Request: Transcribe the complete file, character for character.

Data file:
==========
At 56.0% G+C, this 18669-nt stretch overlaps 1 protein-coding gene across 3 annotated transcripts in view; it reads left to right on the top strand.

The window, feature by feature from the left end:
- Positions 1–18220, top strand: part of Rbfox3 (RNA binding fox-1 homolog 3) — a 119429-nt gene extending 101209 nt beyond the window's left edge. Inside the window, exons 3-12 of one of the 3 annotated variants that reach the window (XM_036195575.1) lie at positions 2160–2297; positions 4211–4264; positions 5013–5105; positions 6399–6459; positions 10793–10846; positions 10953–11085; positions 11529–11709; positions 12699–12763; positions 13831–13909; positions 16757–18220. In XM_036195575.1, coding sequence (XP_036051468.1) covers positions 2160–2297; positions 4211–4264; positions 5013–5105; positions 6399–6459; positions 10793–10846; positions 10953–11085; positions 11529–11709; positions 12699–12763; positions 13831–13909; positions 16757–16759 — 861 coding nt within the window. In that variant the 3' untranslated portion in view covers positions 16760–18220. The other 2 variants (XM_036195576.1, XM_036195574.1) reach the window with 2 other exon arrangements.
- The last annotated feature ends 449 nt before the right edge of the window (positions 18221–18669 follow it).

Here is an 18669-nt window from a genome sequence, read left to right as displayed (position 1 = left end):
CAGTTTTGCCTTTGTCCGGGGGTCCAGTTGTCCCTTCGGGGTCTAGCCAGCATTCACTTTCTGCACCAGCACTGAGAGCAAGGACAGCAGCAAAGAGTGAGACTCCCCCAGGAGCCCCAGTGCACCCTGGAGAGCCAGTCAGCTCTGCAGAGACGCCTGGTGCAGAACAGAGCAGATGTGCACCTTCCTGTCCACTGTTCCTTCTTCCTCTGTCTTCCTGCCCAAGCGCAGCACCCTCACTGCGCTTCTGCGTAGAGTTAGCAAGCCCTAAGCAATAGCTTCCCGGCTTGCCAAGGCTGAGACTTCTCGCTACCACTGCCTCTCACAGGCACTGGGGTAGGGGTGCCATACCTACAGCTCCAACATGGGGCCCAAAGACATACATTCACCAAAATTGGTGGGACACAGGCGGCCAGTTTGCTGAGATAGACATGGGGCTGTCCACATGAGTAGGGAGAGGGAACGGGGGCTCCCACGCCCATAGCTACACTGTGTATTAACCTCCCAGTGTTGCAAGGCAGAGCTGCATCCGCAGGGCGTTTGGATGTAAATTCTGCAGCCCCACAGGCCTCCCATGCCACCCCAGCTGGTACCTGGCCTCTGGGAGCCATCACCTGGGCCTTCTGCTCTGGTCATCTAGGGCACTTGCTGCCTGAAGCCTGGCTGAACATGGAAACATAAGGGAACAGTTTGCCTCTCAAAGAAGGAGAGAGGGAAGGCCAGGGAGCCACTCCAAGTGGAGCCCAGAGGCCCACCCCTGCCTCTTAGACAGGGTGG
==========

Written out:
At 56.0% G+C, this 18669-nt stretch overlaps 1 protein-coding gene across 3 annotated transcripts in view; it reads left to right on the top strand.

The window, feature by feature from the left end:
- Positions 1–18220, top strand: part of Rbfox3 (RNA binding fox-1 homolog 3) — a 119429-nt gene extending 101209 nt beyond the window's left edge. Inside the window, exons 3-12 of one of the 3 annotated variants that reach the window (XM_036195575.1) lie at positions 2160–2297; positions 4211–4264; positions 5013–5105; positions 6399–6459; positions 10793–10846; positions 10953–11085; positions 11529–11709; positions 12699–12763; positions 13831–13909; positions 16757–18220. In XM_036195575.1, coding sequence (XP_036051468.1) covers positions 2160–2297; positions 4211–4264; positions 5013–5105; positions 6399–6459; positions 10793–10846; positions 10953–11085; positions 11529–11709; positions 12699–12763; positions 13831–13909; positions 16757–16759 — 861 coding nt within the window. In that variant the 3' untranslated portion in view covers positions 16760–18220. The other 2 variants (XM_036195576.1, XM_036195574.1) reach the window with 2 other exon arrangements.
- The last annotated feature ends 449 nt before the right edge of the window (positions 18221–18669 follow it).

Here is an 18669-nt window from a genome sequence, read left to right as displayed (position 1 = left end):
CAGTTTTGCCTTTGTCCGGGGGTCCAGTTGTCCCTTCGGGGTCTAGCCAGCATTCACTTTCTGCACCAGCACTGAGAGCAAGGACAGCAGCAAAGAGTGAGACTCCCCCAGGAGCCCCAGTGCACCCTGGAGAGCCAGTCAGCTCTGCAGAGACGCCTGGTGCAGAACAGAGCAGATGTGCACCTTCCTGTCCACTGTTCCTTCTTCCTCTGTCTTCCTGCCCAAGCGCAGCACCCTCACTGCGCTTCTGCGTAGAGTTAGCAAGCCCTAAGCAATAGCTTCCCGGCTTGCCAAGGCTGAGACTTCTCGCTACCACTGCCTCTCACAGGCACTGGGGTAGGGGTGCCATACCTACAGCTCCAACATGGGGCCCAAAGACATACATTCACCAAAATTGGTGGGACACAGGCGGCCAGTTTGCTGAGATAGACATGGGGCTGTCCACATGAGTAGGGAGAGGGAACGGGGGCTCCCACGCCCATAGCTACACTGTGTATTAACCTCCCAGTGTTGCAAGGCAGAGCTGCATCCGCAGGGCGTTTGGATGTAAATTCTGCAGCCCCACAGGCCTCCCATGCCACCCCAGCTGGTACCTGGCCTCTGGGAGCCATCACCTGGGCCTTCTGCTCTGGTCATCTAGGGCACTTGCTGCCTGAAGCCTGGCTGAACATGGAAACATAAGGGAACAGTTTGCCTCTCAAAGAAGGAGAGAGGGAAGGCCAGGGAGCCACTCCAAGTGGAGCCCAGAGGCCCACCCCTGCCTCTTAGACAGGGTGG